The government has scrapped the operating licences of 35 out of 225 health institutions, for their involvement in issuing medical certificates to migrant workers, after they failed to deposit the required guarantee amount.
The Ministry of Labour, Employment and Social Security published a list of the 35 agencies that could not furnish the guarantee amount to the Department of Foreign Employment within the stipulated time. Their licences were scrapped as decided by the Cabinet last week.
As per the decision, these agencies did not deposit the new guarantee amount, set by the fifth amendment to the Foreign Employment Act, nor did they submit satisfactory clarification for not doing so.
The guarantee amount for new health institutions had increased to Rs 500,000 from the previous amount of Rs 300,000. Those agencies, which had already registered with the Labour Ministry, had to deposit the remaining Rs 200,000 for renewal of their licences.
“The Labour Ministry might have cancelled the licence of these agencies for not depositing the amount within the time,” said Sitaram Regmi, president of Nepal Medical Occupational Organisation—the umbrella organisation of health facilities that issue medical fitness reports to migrant workers.
“Our main concern has been why there should be a mandatory guarantee amount on health agencies at all. Guarantee amount for recruiting agencies which collect money from workers is understandable, but why should the government ask agencies that provide a medical report to deposit such amounts?”
Through the fifth amendment to the Foreign Employment Act (2007), the government in March last year increased the guarantee amount for recruiting agencies, pre-departure orientation training centres as well as health institutions. Unable to produce the new guarantee amount, the number of foreign employment recruiting agencies had come down to 853 from over 1,300.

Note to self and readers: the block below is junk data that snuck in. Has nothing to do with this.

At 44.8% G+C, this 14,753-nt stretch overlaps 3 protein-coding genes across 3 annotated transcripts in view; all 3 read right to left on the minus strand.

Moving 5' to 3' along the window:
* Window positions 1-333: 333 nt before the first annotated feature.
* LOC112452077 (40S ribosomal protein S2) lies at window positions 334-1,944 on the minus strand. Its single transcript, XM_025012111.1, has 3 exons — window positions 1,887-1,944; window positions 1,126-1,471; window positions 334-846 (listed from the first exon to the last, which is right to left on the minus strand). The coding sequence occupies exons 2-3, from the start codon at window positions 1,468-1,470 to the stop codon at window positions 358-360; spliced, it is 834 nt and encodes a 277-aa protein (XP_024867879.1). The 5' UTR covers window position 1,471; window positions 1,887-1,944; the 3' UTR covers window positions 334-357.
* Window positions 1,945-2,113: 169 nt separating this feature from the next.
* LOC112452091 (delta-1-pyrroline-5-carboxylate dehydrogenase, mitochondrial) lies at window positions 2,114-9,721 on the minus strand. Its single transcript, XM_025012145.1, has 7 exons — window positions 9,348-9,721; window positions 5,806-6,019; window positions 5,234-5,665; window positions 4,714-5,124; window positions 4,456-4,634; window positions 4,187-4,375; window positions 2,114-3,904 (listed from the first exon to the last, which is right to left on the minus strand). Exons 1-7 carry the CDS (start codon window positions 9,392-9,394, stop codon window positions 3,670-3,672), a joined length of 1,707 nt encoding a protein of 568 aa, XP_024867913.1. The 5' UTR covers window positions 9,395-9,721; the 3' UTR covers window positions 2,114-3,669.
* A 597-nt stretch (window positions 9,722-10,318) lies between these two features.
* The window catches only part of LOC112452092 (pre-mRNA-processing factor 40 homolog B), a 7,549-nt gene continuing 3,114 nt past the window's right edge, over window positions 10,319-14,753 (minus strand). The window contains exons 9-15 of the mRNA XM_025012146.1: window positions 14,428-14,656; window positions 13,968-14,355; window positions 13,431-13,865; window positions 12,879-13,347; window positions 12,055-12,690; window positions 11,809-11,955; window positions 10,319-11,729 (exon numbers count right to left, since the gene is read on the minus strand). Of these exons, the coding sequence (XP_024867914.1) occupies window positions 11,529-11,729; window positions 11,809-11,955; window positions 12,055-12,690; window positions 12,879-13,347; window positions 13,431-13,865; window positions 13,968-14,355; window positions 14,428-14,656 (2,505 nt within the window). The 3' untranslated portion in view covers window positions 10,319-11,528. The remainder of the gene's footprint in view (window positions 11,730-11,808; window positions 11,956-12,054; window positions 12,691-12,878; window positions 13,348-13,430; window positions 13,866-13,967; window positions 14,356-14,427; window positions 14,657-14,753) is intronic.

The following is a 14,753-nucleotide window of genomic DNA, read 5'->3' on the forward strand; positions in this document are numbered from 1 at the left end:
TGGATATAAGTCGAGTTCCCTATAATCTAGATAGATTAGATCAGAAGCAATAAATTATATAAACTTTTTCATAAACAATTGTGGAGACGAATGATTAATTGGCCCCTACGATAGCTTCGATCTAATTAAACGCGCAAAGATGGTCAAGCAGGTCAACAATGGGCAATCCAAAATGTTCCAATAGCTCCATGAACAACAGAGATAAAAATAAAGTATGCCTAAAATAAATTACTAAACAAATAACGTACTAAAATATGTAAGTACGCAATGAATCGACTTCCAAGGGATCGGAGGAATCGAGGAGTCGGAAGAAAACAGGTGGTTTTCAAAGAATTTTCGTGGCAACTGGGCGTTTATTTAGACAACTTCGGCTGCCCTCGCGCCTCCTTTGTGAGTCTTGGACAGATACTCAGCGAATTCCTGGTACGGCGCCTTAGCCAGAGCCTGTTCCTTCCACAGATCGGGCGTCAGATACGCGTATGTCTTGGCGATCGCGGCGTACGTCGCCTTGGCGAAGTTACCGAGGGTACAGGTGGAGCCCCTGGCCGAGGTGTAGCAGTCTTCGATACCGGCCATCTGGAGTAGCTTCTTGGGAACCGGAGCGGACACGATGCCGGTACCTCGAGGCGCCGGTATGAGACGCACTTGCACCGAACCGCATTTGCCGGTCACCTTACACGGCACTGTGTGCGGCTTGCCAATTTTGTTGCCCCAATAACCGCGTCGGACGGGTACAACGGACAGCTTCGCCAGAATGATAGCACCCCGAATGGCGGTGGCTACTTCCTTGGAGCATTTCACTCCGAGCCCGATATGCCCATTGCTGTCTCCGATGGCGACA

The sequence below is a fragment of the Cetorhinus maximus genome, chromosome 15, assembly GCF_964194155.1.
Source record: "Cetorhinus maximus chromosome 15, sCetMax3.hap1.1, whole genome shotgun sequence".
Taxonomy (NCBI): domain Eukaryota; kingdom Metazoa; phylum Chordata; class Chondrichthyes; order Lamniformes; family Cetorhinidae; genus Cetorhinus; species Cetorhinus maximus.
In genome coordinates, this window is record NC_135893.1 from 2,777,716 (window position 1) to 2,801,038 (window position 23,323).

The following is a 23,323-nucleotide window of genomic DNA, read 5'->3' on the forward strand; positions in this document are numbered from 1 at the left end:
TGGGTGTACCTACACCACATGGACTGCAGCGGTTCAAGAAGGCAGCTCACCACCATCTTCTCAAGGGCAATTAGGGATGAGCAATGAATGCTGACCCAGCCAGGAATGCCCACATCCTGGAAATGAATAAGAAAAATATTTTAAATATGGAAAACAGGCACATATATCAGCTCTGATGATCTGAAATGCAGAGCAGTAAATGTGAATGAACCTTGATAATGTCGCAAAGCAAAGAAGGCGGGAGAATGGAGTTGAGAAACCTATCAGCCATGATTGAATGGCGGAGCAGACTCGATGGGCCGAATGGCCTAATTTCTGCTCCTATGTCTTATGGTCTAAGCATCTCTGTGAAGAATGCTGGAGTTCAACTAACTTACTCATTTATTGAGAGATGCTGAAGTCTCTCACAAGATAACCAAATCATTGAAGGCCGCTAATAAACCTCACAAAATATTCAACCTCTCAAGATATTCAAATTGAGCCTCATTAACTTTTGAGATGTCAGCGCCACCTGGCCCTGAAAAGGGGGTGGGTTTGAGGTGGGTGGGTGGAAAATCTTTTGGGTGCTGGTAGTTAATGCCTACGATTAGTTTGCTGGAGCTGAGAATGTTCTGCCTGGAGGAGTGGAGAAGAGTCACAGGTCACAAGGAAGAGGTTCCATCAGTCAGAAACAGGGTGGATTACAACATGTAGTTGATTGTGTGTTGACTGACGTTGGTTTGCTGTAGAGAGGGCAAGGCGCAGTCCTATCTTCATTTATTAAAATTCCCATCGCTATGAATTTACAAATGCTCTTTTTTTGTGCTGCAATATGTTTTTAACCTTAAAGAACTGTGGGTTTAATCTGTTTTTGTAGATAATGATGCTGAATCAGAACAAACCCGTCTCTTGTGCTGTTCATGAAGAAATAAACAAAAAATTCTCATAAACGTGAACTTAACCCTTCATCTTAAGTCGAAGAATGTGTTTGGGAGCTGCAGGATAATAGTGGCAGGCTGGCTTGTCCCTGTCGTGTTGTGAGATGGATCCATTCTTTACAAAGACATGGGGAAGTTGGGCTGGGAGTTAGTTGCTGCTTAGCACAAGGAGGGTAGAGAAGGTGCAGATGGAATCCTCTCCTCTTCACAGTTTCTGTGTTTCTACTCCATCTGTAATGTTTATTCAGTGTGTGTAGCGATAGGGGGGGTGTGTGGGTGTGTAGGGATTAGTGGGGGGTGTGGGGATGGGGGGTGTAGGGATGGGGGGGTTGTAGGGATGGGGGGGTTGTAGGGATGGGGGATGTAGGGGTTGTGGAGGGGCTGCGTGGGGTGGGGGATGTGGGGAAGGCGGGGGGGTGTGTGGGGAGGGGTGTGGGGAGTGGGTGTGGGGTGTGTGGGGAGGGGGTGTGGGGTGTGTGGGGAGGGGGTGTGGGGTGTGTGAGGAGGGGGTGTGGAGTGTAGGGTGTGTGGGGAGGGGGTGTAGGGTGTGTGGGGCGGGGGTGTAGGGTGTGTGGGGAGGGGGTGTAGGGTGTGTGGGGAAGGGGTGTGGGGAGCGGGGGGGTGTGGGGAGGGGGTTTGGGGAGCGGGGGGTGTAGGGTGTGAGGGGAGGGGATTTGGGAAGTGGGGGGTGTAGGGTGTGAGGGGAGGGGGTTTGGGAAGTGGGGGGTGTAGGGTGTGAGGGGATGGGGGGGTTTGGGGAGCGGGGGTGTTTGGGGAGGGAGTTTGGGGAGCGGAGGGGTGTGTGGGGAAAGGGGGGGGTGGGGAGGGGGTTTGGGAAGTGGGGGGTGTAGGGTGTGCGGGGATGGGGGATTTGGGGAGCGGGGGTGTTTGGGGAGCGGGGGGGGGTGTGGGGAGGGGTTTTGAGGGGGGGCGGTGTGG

However, since then, all these agencies have been protesting against the hiked amount. Their dissatisfaction, once again, came to the fore when the government asked these agencies to renew their operating licences before the end of last fiscal year.
“These agencies have already invested millions of rupees in buying health equipment. Since the government decided to hike the guarantee amount, we had reached out to all concerned agencies, to no avail,” said Regmi.
“As many as ten companies could not renew their licences even after depositing the required amount because of other procedural hassles while depositing renewal fees. But these issues were not considered by the Labour Ministry.”
Of the 225 health institutions across the country which examine health and give fitness reports to migrant workers, 160 are associated with the Nepal Medical Occupational Organisation.
As the foreign employment sector bears the brunt of Covid-19 pandemic, with the services shut down for months, these health institutions also suffered massive losses.
According to Regmi, these agencies provide medical fitness reports to around 1,500 migrant workers every day at normal times. But months of lockdown and closure of labour migration meant no business for these agencies.
“The government has no sympathy and concern for the stakeholders of foreign employment which have experienced financial losses. Health agencies are unable even to pay their rent while expensive equipment are rusting away because they have been out of operation for months,” said Regmi.
“Instead of providing relief for businesses affected by Covid-19, the government has rather scrapped the permits. Who would do this during such difficult times?”